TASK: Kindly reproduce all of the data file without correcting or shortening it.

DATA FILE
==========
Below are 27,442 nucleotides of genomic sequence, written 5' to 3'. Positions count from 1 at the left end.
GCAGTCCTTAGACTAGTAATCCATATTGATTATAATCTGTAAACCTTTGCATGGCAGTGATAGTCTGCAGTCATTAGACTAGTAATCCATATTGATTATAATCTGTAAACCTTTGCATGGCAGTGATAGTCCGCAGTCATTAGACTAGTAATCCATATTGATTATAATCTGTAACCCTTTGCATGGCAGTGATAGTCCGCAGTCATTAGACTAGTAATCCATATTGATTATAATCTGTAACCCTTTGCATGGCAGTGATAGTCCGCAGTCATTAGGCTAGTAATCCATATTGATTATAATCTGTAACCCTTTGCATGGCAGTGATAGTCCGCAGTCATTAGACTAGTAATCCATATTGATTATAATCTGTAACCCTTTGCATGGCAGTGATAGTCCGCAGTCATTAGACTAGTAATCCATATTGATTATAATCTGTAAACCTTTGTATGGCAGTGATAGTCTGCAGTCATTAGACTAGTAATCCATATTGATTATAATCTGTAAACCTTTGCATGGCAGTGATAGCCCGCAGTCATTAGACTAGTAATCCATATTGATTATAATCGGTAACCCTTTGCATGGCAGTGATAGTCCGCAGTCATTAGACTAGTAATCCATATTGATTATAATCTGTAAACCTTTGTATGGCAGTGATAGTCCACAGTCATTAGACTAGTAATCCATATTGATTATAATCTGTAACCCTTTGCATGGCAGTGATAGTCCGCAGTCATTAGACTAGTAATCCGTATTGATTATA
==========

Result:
Below are 27,442 nucleotides of genomic sequence, written 5' to 3'. Positions count from 1 at the left end.
GCAGTCCTTAGACTAGTAATCCATATTGATTATAATCTGTAAACCTTTGCATGGCAGTGATAGTCTGCAGTCATTAGACTAGTAATCCATATTGATTATAATCTGTAAACCTTTGCATGGCAGTGATAGTCCGCAGTCATTAGACTAGTAATCCATATTGATTATAATCTGTAACCCTTTGCATGGCAGTGATAGTCCGCAGTCATTAGACTAGTAATCCATATTGATTATAATCTGTAACCCTTTGCATGGCAGTGATAGTCCGCAGTCATTAGGCTAGTAATCCATATTGATTATAATCTGTAACCCTTTGCATGGCAGTGATAGTCCGCAGTCATTAGACTAGTAATCCATATTGATTATAATCTGTAACCCTTTGCATGGCAGTGATAGTCCGCAGTCATTAGACTAGTAATCCATATTGATTATAATCTGTAAACCTTTGTATGGCAGTGATAGTCTGCAGTCATTAGACTAGTAATCCATATTGATTATAATCTGTAAACCTTTGCATGGCAGTGATAGCCCGCAGTCATTAGACTAGTAATCCATATTGATTATAATCGGTAACCCTTTGCATGGCAGTGATAGTCCGCAGTCATTAGACTAGTAATCCATATTGATTATAATCTGTAAACCTTTGTATGGCAGTGATAGTCCACAGTCATTAGACTAGTAATCCATATTGATTATAATCTGTAACCCTTTGCATGGCAGTGATAGTCCGCAGTCATTAGACTAGTAATCCGTATTGATTATA